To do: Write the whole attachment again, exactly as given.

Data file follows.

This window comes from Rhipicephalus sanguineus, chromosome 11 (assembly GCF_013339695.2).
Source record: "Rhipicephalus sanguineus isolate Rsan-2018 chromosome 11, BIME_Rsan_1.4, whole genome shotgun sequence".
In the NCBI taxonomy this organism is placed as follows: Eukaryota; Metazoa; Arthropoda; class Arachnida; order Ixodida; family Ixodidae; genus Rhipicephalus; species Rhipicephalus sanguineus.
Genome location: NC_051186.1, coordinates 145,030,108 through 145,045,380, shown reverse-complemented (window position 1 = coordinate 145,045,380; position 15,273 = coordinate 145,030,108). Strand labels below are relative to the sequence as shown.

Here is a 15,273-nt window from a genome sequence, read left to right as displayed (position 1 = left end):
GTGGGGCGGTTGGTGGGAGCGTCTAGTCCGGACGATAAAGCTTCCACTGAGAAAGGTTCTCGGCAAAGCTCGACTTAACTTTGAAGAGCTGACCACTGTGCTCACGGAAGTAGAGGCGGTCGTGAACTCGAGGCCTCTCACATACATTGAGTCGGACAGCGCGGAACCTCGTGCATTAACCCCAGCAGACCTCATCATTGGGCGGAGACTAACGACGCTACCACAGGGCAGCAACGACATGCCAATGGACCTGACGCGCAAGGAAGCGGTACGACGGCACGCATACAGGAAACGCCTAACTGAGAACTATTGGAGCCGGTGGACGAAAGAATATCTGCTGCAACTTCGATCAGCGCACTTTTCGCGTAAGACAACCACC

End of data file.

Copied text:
This window comes from Rhipicephalus sanguineus, chromosome 11 (assembly GCF_013339695.2).
Source record: "Rhipicephalus sanguineus isolate Rsan-2018 chromosome 11, BIME_Rsan_1.4, whole genome shotgun sequence".
In the NCBI taxonomy this organism is placed as follows: Eukaryota; Metazoa; Arthropoda; class Arachnida; order Ixodida; family Ixodidae; genus Rhipicephalus; species Rhipicephalus sanguineus.
Genome location: NC_051186.1, coordinates 145,030,108 through 145,045,380, shown reverse-complemented (window position 1 = coordinate 145,045,380; position 15,273 = coordinate 145,030,108). Strand labels below are relative to the sequence as shown.

Here is a 15,273-nt window from a genome sequence, read left to right as displayed (position 1 = left end):
GTGGGGCGGTTGGTGGGAGCGTCTAGTCCGGACGATAAAGCTTCCACTGAGAAAGGTTCTCGGCAAAGCTCGACTTAACTTTGAAGAGCTGACCACTGTGCTCACGGAAGTAGAGGCGGTCGTGAACTCGAGGCCTCTCACATACATTGAGTCGGACAGCGCGGAACCTCGTGCATTAACCCCAGCAGACCTCATCATTGGGCGGAGACTAACGACGCTACCACAGGGCAGCAACGACATGCCAATGGACCTGACGCGCAAGGAAGCGGTACGACGGCACGCATACAGGAAACGCCTAACTGAGAACTATTGGAGCCGGTGGACGAAAGAATATCTGCTGCAACTTCGATCAGCGCACTTTTCGCGTAAGACAACCACC